Do you find yourself struggling with hyperactive, oppositional, or aggressive kids? Or maybe they're just struggling to stay out of trouble and follow the rules. Working with such kids, whether as a parent, teacher, or counselor, can seem quite hopeless at times. It doesn't help that it's that time of the year where the holidays are over, the cold weather limits outdoor play, and summer seems ages away, so kids tend to get restless and act out more.
It's so easy to fall into a punishment cycle with kids. The kid acts out, you punish them, they act out even more in reaction, you punish them harder, and so on. The kid starts to feel attacked, victimized, like a 'bad kid'. You start to feel mean, like a prison warden. It’s a lose-lose situation!
What if you could break the cycle and turn it into a win-win situation by tweaking your parenting style?
"Positive parenting" techniques play on concepts found in positive psychology, encouraging the replacement of negative energy in the household/classroom/etc. with positive energy.
The goal of positive parenting is to minimize the following:
- Feeding negative energy - enabling and perpetuating anger
- Rewarding bad behavior with attention - letting children get a rise out of you (which is often exactly what they want!)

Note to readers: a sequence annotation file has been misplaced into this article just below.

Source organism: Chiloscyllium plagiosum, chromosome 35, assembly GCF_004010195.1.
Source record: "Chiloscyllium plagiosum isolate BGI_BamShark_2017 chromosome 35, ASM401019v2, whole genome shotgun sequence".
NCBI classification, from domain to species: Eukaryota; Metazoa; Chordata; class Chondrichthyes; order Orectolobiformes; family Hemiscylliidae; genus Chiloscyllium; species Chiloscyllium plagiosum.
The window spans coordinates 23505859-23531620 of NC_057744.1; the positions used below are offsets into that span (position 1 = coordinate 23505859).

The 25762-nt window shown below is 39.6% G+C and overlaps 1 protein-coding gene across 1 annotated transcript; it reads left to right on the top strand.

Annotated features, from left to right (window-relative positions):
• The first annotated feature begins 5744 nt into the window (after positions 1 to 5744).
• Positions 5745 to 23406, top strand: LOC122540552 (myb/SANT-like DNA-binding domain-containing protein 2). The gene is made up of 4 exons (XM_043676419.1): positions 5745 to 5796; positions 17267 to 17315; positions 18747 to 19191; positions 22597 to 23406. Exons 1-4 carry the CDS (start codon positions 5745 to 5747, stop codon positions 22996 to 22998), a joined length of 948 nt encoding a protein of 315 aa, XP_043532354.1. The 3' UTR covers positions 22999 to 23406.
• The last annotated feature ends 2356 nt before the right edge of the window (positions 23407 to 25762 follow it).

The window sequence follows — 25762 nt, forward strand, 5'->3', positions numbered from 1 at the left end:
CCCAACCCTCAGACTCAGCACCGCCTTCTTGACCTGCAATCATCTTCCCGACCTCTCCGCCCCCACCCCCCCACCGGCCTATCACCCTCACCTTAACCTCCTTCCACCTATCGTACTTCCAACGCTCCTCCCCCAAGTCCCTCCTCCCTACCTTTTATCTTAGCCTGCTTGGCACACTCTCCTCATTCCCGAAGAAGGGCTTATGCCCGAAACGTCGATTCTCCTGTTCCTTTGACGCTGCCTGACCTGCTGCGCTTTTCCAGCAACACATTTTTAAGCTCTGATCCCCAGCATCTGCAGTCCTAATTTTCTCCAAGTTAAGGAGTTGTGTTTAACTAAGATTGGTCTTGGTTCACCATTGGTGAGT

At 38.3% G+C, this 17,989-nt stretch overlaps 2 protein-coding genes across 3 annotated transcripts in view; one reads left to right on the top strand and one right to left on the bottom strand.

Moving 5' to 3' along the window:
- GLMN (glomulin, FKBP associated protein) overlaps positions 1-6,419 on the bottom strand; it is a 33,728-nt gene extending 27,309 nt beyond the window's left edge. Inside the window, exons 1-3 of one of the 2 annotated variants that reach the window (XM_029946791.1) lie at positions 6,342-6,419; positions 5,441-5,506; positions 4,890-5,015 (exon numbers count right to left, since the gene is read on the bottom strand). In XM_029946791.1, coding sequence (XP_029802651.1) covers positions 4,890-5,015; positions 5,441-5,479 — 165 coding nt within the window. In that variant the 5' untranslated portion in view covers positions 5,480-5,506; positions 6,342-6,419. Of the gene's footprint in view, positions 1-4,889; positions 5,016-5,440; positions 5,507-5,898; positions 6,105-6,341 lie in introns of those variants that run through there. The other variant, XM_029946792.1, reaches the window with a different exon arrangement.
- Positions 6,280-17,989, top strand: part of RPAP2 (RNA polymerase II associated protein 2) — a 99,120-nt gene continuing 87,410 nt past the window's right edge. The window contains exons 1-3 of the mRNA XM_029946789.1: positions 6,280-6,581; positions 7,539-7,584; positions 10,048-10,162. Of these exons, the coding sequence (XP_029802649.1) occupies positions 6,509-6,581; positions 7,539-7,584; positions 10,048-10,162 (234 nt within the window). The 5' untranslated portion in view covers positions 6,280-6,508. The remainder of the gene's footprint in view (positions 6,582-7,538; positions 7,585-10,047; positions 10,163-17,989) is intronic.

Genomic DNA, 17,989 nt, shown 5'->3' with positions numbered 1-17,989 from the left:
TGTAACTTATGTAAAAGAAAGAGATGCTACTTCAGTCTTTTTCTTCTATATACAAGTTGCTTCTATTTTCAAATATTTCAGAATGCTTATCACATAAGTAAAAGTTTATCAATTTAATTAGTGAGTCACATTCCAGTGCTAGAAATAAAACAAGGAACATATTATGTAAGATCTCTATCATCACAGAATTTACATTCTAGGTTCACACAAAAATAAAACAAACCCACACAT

- Yelling - losing control and creating a hostile environment
- Labeling - directly or indirectly making kids feel bad, stupid, annoying
- Emotion-driven punishment - overreacting due to frustration and resentment
- Tension in the environment - an unhappy home or classroom, full of resentment on all sides
- Over-punishing - punishing/pointing out every small misstep a child makes
And maximize these parenting responses:
- Reinforcement of positive behaviors - show children they can receive attention for something other than what they did wrong
- Strength-identification - help children see what they're good at and what makes them special
- Modeling of appropriate behaviors - teaching frustration tolerance and unconditional love
- Empowerment - showing children they can be trusted to make smart choices themselves
- Collaboration - working together to determine the rules and the consequences, as well as teaching the reason for the rules
- Fair, logical consequences - consequences are expected based on pre-determined rules, set jointly, and the parent is just the (calm) enforcer
The great thing about the positive parenting approach is that it changes the atmosphere in the home/classroom/etc. Everyone involved (the family, classmates) reaps the benefits of the shift in positive energy. Parents and teachers who use these techniques find themselves feeling less angry, less guilty, and more in control. Plus, the positive approach gives them a much-needed in-the-moment reminder of the good in each child, no matter how frustrating their behavior! A side benefit is that by observing modeled alternatives to anger/yelling, children can also learn frustration tolerance.
Given the benefits, positive parenting is definitely worth trying, but it can be quite challenging to make the shift!